Others who support this practice argue that it provides good incentive for people to clean up their credit behavior in order to secure lower insurance rates.

State governments have had mixed reactions to this practices. Some states allow companies selling insurance in their cities to use credit scores as a basis for determining rates; others do not.

However, just because a state allows credit scores to be used in this way does not mean that a particular insurance company will choose to do so. No state requires credit scores to be used in any way to determine car insurance rates.

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How can you improve your credit score?

If you have poor credit, there are several things you can do to lower in your insurance rates. First, you can review your credit report by asking your bank or financial advisor to request your credit report. You can also get a copy yourself by contacting the credit bureaus.

Once you have your credit report in hand, review it carefully with the help of someone who can interpret the scores, or educate yourself by reading articles available on many websites to help you understand your score.

When you identify particular problems, such as high debt-to-limit ratios, see what you can do to remedy the situation. For example, if you are carrying three small cards with low limits which are “maxed out,” it may make sense to combine them into one larger card with a low interest rate that allows you to pay the debt down quickly.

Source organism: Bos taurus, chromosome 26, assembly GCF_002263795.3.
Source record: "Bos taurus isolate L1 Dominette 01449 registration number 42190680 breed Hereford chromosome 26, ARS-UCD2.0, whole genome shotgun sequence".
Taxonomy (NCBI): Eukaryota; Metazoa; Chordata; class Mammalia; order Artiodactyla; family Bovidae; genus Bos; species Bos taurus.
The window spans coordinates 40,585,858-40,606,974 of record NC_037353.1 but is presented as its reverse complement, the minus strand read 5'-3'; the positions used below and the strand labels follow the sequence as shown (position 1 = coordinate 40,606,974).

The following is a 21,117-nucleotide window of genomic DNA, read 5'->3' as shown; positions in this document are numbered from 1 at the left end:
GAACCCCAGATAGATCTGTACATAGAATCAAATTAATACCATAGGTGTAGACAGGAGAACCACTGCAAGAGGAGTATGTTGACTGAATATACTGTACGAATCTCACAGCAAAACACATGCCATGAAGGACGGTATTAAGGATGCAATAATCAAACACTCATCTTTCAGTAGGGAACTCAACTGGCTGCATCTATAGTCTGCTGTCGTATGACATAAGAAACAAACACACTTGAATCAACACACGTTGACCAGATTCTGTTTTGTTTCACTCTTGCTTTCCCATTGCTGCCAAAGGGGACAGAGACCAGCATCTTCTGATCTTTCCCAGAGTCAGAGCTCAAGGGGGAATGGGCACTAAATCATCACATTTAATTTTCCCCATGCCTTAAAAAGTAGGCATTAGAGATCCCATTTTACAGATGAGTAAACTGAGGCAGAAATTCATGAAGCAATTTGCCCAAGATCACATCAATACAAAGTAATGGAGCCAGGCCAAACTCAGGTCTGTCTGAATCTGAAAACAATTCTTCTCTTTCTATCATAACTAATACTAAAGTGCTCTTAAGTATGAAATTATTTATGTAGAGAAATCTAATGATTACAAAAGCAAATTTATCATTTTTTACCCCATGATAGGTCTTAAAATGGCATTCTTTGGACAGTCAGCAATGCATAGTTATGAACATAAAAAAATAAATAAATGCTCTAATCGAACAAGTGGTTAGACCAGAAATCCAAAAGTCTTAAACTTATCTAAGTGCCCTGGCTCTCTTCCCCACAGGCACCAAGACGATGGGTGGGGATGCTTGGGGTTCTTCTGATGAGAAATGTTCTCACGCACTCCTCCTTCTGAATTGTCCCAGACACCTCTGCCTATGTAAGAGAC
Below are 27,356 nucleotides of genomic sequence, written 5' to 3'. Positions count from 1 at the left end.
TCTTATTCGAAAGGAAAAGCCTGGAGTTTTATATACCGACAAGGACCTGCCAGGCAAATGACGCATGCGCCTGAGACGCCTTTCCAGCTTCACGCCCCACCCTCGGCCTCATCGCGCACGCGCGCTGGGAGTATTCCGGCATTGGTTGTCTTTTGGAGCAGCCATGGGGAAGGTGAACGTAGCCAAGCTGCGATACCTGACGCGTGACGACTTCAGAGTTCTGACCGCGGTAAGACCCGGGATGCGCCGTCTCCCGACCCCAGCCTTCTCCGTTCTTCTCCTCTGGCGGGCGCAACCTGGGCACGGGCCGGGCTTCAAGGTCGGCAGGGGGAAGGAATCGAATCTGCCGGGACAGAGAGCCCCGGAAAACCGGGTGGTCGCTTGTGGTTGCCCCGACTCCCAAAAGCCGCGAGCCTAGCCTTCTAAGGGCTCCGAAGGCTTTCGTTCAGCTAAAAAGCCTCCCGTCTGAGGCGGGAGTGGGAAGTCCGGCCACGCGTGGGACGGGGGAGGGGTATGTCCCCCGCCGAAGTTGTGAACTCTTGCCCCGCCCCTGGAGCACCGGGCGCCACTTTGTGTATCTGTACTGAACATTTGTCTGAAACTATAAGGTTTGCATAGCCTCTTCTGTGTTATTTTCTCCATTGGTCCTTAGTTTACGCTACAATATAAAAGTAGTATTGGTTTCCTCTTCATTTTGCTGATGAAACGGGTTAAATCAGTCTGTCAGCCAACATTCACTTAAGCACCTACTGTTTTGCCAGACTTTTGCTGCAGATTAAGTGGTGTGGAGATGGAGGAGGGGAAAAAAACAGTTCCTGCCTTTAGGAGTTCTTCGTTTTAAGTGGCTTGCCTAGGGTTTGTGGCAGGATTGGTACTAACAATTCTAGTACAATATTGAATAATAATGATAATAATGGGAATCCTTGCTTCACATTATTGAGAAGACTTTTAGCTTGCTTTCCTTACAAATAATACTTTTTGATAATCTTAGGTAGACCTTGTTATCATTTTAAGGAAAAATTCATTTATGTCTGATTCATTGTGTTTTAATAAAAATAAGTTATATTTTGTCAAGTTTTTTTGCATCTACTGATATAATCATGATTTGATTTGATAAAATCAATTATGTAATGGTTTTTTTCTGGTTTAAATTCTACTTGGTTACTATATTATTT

Take advantage of introductory offers which may charge no interest for a period of time; everything you pay will go to reducing your debt. If you have any money available for extra payments, focus on the high-limit debts first, as these are a big factor in your credit score.

You can also explore “silent” areas of money to pay off debts appearing on your credit report, such as loans from family members who do not report to the credit agencies.

Of course, you should make your payments on time. Delinquent payments hurt your score, especially if they are more than 30 days overdue.

Talk to your creditors about a new payment plan if you cannot afford the minimum; most creditors are very willing to work with you rather than write the loss off.

Another thing you can do is shop for auto insurance rates and try to find a company that does not use credit scores as a basis for its fees. This may save you significant money until you can improve your credit score, at which time you can shop all companies for a good rate.

In order to find a list of which companies operating in your state use credit scores as a basis for determining premiums, you can contact your state insurance commissioner and ask for this information.

You can also determine if your state is one of the ones which prohibits using credit scores for this purpose at all.

Use our FREE quote tool to compare auto insurance rates today!

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  1. Do auto insurance companies check credit?